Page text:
“Without any change in the policy, it’s feared that a rental shortage will quickly turn into a rental crisis,” he said.
“Unfortunately, sitting tenants are unlikely to move or adjust household size as they are paying below-market rents. In addition, we are seeing an influx of people trying to find a new rental property in a market with a very low vacancy rate.
“Right now, investors are sitting on the sidelines due in part to the COVID-19 residential tenancy laws and by extending the legislation on all properties, it means investors are likely to continue to stay out of the market, which will further reduce supply at the worst possible time.”
Mr Collins urged the state government to revise its policy to only help those still financially impacted by COVID-19.
A spokeswoman for Commerce Minister John Quigley said the government acknowledged landlords were being asked to be patient and appreciated their contribution to protecting the community.
“With high levels of unemployment, diminishing payments for JobKeeper and JobSeeker, extremely low vacancy rates with correlating rent increases and the ever-present threat of a further outbreak in the state, the decision therefore seeks to ensure ongoing stability and certainty for landlords and tenants,” she said.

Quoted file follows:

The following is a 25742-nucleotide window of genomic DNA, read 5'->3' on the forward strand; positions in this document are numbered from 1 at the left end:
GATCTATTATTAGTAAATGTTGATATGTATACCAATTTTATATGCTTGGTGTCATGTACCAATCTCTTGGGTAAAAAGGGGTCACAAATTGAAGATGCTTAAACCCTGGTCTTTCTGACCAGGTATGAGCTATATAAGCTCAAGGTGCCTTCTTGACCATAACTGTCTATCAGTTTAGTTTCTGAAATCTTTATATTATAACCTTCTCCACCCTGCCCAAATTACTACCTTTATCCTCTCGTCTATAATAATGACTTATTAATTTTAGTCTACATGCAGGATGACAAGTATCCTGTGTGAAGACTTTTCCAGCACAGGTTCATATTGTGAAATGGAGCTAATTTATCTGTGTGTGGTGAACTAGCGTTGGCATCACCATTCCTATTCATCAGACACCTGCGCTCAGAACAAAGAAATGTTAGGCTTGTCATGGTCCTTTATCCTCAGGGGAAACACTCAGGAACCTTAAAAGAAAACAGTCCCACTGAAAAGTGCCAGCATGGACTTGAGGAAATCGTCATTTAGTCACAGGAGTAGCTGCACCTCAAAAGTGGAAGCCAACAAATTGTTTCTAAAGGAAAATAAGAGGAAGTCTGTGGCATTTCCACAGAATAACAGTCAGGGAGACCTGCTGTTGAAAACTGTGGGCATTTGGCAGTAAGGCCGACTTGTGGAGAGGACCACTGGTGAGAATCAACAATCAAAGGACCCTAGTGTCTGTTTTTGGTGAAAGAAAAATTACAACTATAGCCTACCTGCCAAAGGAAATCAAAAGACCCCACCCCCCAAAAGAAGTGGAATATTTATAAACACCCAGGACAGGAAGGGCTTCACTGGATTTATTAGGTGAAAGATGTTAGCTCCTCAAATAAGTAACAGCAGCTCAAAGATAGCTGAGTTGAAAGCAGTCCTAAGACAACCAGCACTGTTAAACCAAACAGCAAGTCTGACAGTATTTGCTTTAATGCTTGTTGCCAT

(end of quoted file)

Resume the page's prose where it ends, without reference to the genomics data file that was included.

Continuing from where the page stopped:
The spokeswoman highlighted several schemes aimed at helping both landlords and tenants ride out tough periods including the landlord hotline, residential rent relief grant scheme and a conciliation service run by Consumer Protection.
Shelter WA chief executive Michelle Mackenzie said the vacancy rate was “shocking” but backed the state government’s moratorium as the best way to stop a second wave of homelessness.
“The lower the vacancy rate, the harder it is for people on lower incomes to find a rental they can afford, it is absolutely critical to drive the recovery effort to keep people in their homes and prevent a second wave of homelessness,” she said.
“We understand the impact on landlords, especially landlords that might have a mortgage. That’s where we hope the banks come to the party in terms of mortgage relief.”
She said both the state and federal governments needed to invest more in social housing to provide a safety net for the market.
On the sales side of the real estate market, despite fewer properties listed for sale compared to last year, property and land sales were significantly higher.
House sales were up 42.3 per cent compared to last year, while unit sales were up 68 per cent.
Land sales were up 131 per cent compared to September 2019, but in the past week they fell 34.4 per cent.
Hamish Hastie is WAtoday’s business reporter.